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City to consult with gays before enforcing new strip-club laws

New rules prohibit private booths, sexual touching at Toronto strip clubs

Wong-Tam says the new rules will not affect gay strip clubs like Flash because the city has no resources to enforce them. Credit: Rob Salerno
Toronto City Council passed new regulations on strip clubs in a meeting Oct 30, but not before Ward 27 Councillor Kristyn Wong-Tam added an amendment instructing staff and police to consult with gay entertainers about how the new laws would work.
The new regulations clarify a number of existing statutes, including changing the current “no-touch” provisions to a ban on touching the “uncovered breasts, buttocks, genital, pubic, anal and perineal areas of a patron or any other person.”
The amended bylaw also requires private booths at strip clubs to allow “an unobstructed view of the interior to anyone in its immediate vicinity and in all lighting conditions,” effectively rendering them non-private. The new regulations come into force on Feb 1, 2013.
The regulations were proposed with the intent of protecting female dancers from predatory or unwanted touching from male patrons. But the conditions that male entertainers work under are markedly different, Wong-Tam says.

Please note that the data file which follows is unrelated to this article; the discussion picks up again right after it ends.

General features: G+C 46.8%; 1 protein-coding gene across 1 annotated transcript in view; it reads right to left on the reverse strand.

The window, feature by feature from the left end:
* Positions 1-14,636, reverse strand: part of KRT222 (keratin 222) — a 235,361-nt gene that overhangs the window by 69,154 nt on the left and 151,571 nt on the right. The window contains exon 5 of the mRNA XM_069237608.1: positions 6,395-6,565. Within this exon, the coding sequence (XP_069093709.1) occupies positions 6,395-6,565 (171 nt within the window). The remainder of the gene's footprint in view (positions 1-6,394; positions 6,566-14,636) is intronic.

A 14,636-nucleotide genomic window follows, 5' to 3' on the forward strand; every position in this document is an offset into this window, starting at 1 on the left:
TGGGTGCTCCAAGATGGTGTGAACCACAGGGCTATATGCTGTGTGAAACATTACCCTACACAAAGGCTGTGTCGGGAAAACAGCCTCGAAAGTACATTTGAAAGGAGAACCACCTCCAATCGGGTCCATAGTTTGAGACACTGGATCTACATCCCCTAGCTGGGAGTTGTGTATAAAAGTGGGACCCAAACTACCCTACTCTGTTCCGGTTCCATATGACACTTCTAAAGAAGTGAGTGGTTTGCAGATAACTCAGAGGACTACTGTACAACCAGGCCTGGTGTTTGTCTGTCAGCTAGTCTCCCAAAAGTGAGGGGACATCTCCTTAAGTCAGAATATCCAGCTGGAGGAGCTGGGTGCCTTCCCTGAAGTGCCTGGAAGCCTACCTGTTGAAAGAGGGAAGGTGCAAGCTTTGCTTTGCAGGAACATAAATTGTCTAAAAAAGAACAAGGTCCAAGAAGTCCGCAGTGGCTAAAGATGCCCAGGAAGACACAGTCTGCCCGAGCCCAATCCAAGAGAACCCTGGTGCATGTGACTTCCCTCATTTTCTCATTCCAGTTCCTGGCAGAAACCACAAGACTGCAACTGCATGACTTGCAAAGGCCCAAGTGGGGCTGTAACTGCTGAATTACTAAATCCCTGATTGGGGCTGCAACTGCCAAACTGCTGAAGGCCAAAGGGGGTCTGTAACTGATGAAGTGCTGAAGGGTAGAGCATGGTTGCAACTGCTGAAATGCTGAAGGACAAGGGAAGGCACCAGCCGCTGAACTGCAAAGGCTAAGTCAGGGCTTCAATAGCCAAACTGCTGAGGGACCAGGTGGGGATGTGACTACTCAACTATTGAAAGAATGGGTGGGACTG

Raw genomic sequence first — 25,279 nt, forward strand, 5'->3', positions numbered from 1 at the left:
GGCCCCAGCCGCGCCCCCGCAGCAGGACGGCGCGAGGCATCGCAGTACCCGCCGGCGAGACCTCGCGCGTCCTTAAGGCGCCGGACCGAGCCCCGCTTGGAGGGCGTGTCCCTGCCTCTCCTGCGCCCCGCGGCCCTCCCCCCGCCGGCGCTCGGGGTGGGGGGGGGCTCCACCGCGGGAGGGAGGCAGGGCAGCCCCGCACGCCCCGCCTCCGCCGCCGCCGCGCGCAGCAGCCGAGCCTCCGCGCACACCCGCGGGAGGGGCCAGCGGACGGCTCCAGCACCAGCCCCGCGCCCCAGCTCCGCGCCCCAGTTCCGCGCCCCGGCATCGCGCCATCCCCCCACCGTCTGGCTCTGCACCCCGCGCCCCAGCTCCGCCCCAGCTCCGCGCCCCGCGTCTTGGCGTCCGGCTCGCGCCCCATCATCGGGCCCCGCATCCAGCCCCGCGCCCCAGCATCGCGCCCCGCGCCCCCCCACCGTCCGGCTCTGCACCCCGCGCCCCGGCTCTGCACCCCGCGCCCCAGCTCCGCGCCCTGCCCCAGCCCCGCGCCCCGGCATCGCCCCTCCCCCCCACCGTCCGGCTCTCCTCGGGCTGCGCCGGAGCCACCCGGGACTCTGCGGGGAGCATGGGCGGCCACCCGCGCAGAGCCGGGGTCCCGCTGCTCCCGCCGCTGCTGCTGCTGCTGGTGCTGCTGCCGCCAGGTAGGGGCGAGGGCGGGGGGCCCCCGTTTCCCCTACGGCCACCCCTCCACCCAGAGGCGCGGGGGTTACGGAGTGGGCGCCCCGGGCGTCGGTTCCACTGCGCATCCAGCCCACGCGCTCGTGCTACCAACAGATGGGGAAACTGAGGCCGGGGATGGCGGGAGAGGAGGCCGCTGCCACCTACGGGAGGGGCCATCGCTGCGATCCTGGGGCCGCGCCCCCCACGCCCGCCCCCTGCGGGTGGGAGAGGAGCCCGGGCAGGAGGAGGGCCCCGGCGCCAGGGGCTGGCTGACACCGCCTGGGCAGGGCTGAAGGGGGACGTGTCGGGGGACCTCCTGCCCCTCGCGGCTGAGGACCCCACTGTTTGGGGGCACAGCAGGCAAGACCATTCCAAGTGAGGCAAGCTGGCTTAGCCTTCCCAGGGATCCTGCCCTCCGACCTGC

“The power dynamic from men to men is different from men to women,” she says. “But there was resistance to creating two or three sets of bylaws for [gay entertainers].”
“The LGBT community should be treated with a different lens, not different rules, but how we socialize in different clubs,” she says. “A lot of that activity is difficult to police, and should it even be policed?”
Wong-Tam also speculates that the new regulations will not result in any immediate changes to the industry, as the enforcement regime is based on complaints made to the city and is not proactive in inspecting clubs.
“The city has no resources to enforce this, but they wanted to update the law to reflect complaints they’d received from certain entertainers, for those who don’t want to be touched in a particular way,” she says.
“Workers who want to say no should have the right to say no. If the laws are not there to protect them, then they have no protection whatsoever. If a worker says yes, they don’t need to point to the law to say the law says no touching.”
The new regulations do not do away with the requirement that entertainers obtain a licence from the city, as some in the industry had hoped. Under the current law, the city maintains a publicly accessible database of everyone who works or has worked as a stripper in Toronto. Some entertainers say this can stigmatize them when looking for housing or employment later in life, although city staff maintain that the registry is necessary to prevent human trafficking and minors from working in strip clubs.
Council also directed staff to consult with other municipalities and the province on creating a harmonized provincial law regulating the industry.